“To fulfil the commitments made under the Declaration,” he said, “stronger partnerships – built on a foundation of trust – must be forged between among Governments, indigenous peoples, the United Nations, civil society, the private sector and other key stakeholders.”
He invited the international community to renew its commitment to indigenous peoples, work collaboratively to achieve the Declaration’s aims and secure a world in which the rights of all indigenous peoples were promoted and protected.
Delivering the keynote address, Evo Morales Ayma, the President of Bolivia, described how the indigenous movement in his country had brought together other sectors of society, including transport workers and the middle class, to build a new Bolivia.
“There are no issues in which indigenous peoples could not or should not be involved,” he said, explaining that for centuries, they had resisted ''''invaders'''' who sought to extinguish their identity. Indeed, indigenous people around the world shared the same history.
Describing war as the direct product of capitalism, he pointed out that, for the rich, there is no crisis as they continued to accumulate wealth on the backs of the poor. “Humanity is in danger,” but that is a challenge, not destiny. “Indigenous peoples have shown that we can resist. Brothers and sisters, we can and we must.”
And indeed, indigenous peoples can make their own future. What had been achieved in Bolivia – a country that had gone from a colonial State to a sovereign and plurinational one – demonstrates what could be done at a global level. “Indigenous peoples are the moral compass of humanity, with their own ways of organization and production,” he stressed, adding that their responsibility is to organize a global fight “to save humanity and the world.”
Kyung-wha Kang, the UN Secretary-General’s Senior Adviser on Policy, said to ameliorate progress on the rights of Indigenous peoples, several tools should be used, including the three relevant United Nations mechanisms — the Permanent Forum, the Special Rapporteur and the Expert Mechanism. In addition, the UN system-wide action plan and ongoing consultations could also be used to help to amplify indigenous voices in the Organization’s processes.
While hailing the progress made this far, Andrew Gilmour, the Assistant Secretary-General for Human Rights said: “The struggle is far from over. Although the Declaration was approved 10 years ago, many of the obstacles that led to its enactment are still present today. Endorsement of its fine principles, alas, does not equal implementation.”
So once again, the indigenous movement – with its diverse voices, including those of indigenous women, youth, and persons with disabilities – is “rising to meet the challenge of making the Declaration a reality,” he said pointing, to the ‘water protectors’ in Standing Rock, South Dakota, in the United States, as well as those speaking up for their rights, from Nepal to Mexico, who are insisting that their informed consent must be sought.
Yet, extractive industries continued to destroy their land, seeing the indigenous populations on them not as a vital element, but as an obstacle. Human rights defenders were being killed. The Office for the UN High Commissioner for Human Rights (OHCHR) has called for follow up on enforcing indigenous peoples’ rights.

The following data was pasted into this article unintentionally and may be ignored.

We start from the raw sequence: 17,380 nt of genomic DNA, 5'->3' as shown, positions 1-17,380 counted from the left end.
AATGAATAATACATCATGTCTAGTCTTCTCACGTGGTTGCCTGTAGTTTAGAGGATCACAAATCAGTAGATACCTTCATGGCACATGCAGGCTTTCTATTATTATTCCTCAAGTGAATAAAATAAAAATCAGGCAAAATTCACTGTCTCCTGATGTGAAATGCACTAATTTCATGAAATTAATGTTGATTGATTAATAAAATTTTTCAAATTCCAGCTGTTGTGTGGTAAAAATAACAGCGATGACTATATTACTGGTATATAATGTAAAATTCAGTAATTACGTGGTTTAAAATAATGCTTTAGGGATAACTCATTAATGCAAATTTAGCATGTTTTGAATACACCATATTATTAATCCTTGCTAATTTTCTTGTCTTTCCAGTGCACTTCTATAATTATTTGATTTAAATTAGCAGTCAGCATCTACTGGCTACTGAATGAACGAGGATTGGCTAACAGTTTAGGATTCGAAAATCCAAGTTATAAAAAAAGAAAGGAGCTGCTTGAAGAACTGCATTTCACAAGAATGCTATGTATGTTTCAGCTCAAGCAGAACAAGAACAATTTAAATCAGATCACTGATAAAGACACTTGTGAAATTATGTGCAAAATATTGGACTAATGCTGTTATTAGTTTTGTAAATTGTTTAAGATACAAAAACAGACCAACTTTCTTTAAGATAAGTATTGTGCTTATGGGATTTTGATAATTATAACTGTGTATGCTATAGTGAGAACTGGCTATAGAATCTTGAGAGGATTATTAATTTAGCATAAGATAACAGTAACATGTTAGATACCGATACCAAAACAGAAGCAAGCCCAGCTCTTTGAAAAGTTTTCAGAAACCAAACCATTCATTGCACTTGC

The private sector must be aware of the Declaration’s principles, he stressed, adding that information about the rights of indigenous peoples should be part of the business schools’ curriculums. To foster progress at the country level, his Office is working towards building national action plans.
Also addressing the meeting, Mariam Wallet Aboubakrine, Chair of the Permanent Forum on Indigenous Issues, said the Declaration reflects a global consensus, with some countries such as Canada taking leadership positions after having had initially voted against the instrument in the General Assembly.
“The Declaration outlines a range of rights,” including with regard to land, education, health and to freely determine political status, she said, adding that the principles of free, prior and informed consent are a critical factor in the Declaration. However, while implementation progress continued, the situation on the ground is “grim,” with indigenous peoples living shorter lives and having limited political participation.
Advocating for the Declaration’s principles to be realized on the ground, she said political will is needed. More than 200 frontline defenders, half of whom had been defending land, had been killed in 2016. Those and other situations must be addressed and remedied.
For her part, Victoria Tauli-Corpuz, Special Rapporteur on the rights of indigenous peoples, said her first report had pointed to two challenges to implementing the Declaration: a lack of awareness and understanding about the human rights instruments; and States’ difficulties for States to translating them into practical steps.
On promoting awareness and understanding, the results of her predecessor’s work had seen the reversal of position by the four countries – Australia, Canada, New Zealand and the United States –that which had originally voted against the Declaration in the Assembly.
“The Declaration is an essential tool for reconciliation, a much much-needed process in countries where indigenous peoples continue to suffer gross human rights violations,” she stated, but stressed: “The most fitting way to mark the Declaration’s anniversary is to honestly identify and confront the obstacles it faces for effective implementation at all levels.”